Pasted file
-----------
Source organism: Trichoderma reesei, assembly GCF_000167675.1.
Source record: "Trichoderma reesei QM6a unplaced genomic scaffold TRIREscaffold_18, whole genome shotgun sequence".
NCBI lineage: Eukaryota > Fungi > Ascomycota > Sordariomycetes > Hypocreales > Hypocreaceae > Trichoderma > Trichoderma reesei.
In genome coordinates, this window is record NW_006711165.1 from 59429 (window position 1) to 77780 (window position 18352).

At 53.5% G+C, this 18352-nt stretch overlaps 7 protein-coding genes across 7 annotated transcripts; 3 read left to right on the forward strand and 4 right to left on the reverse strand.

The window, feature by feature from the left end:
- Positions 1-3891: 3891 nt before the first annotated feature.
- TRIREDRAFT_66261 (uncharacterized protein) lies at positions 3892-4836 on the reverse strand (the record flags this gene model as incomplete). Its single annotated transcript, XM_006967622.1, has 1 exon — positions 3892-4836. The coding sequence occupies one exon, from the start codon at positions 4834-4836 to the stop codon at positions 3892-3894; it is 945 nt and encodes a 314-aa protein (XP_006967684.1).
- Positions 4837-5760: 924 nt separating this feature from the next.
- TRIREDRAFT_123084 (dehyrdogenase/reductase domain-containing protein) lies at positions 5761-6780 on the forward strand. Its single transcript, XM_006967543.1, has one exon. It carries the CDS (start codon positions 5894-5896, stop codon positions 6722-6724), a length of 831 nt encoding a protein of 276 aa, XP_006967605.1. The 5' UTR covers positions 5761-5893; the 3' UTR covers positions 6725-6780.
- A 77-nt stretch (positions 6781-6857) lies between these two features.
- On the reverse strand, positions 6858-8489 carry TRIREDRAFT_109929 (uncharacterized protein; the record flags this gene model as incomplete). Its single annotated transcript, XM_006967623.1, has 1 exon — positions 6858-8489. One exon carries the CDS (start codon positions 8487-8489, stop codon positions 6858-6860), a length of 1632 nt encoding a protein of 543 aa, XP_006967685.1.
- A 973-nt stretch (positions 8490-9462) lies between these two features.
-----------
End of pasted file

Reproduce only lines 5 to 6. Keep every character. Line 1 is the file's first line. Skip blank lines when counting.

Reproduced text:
At 53.5% G+C, this 18352-nt stretch overlaps 7 protein-coding genes across 7 annotated transcripts; 3 read left to right on the forward strand and 4 right to left on the reverse strand.

The window, feature by feature from the left end: